Perhaps the first thing that might come to mind is to simply build a space station or Mars Excursion Vehicle, but that is certainly not what I have in mind. The aluminum alloy in particular, that makes up much of the material, has another potential use that is more likely to make money. That use is as propellant for a Solar Thermal or Solar Thermal/Electric Propulsion (ST/EP) powered OTV capable of moving payloads from LEO to GEO. Solar thermal propulsion uses concentrated sunlight to heat a propellant to a hot gaseous state and exhaust it to produce thrust. While having less thrust than chemical; solar thermal has more than double the efficiency of the best chemical rockets when using hydrogen, and can achieve temperatures so high ( over 4000 deg. F) that almost anything can be used as propellant. Using aluminum alloy produces more thrust than hydrogen, with the trade that efficiency drops below the best chemical. If you were bringing that propellant up from Earth; hydrogen would be preferred. If you already have aluminum alloy up there however; its quite a bargain.
   This is not to say that with stereolithography and telerobotic humanoid robots we would be unable to make anything profitable; it’s just that the market for orbit raising already exists. It would be highly desirable to use some of this propellant to support NEO regolith aquisition. in order that the OTV business be made sustainable over time. As leftover regolith becomes available from propellant production in GEO, production of habitats, vehicles or even solar thermal rocket OTV’s could profitably commence.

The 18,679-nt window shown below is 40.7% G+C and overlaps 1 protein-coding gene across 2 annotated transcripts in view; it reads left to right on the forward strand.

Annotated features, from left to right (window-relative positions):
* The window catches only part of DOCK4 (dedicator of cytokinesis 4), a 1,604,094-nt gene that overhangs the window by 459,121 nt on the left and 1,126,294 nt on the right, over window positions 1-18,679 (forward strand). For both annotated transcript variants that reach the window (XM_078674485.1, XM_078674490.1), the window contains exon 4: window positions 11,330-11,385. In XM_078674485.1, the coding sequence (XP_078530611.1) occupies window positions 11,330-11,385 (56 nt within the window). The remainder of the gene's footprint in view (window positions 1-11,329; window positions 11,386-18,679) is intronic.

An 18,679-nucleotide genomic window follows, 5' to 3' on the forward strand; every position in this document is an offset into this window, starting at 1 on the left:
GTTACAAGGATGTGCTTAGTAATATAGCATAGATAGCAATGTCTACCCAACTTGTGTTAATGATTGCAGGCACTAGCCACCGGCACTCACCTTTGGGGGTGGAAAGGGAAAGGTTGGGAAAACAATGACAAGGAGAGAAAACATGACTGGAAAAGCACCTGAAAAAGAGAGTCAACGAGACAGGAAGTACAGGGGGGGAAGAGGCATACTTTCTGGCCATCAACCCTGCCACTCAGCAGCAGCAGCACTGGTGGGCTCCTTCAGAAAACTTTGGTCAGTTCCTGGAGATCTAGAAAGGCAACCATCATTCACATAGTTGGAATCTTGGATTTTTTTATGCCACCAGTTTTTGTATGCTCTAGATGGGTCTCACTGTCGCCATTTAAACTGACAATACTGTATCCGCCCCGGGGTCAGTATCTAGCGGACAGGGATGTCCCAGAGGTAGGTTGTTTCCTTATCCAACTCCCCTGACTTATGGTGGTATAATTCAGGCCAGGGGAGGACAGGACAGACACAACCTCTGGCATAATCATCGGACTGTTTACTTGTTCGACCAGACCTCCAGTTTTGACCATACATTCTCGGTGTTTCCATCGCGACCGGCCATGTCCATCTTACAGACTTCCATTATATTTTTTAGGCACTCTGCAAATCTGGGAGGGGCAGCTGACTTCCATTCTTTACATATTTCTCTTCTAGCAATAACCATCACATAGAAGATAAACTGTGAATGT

Impact/Advantages: The material making up the satellites and spent upper stages in GEO has been placed there at a cost equal to several times its’ weight in gold. The development of technologies enabling its’ use could allow exploitation of this fact. Propellant  made from space “junk” can replace propellant launched from the surface. This gives it high value’ increasing the likeliehood that such a system would be profitable.
   If one has the goal of “capturing signifigant public interest and awareness”; nothing could do that more than a plan that can make money. If the taxpayer can see NASA efficiently re-cycling and making a profit on space “junk”; opinion about NASA will undergo a paradigm shift. The public would be fascinated by the recycling operation much as they are currently with the video coming from the ROV’s  showing the gushing oil leak. If NEO mining follows; NASA can come to be seen as the high tech solution to our economic problems instead of an inspiring drain on a strapped budget. This may seem overstated, but provided mining of NEO regolith succeeds as an economic enterprise; the accumulation of leftover material from propellant production will make possibe not just spacecraft construction but perhaps even telerobotic manufacture of consumer goods. Progress in stereolithography and ocean ROV’s make this possibility less farfetched than it might first appear.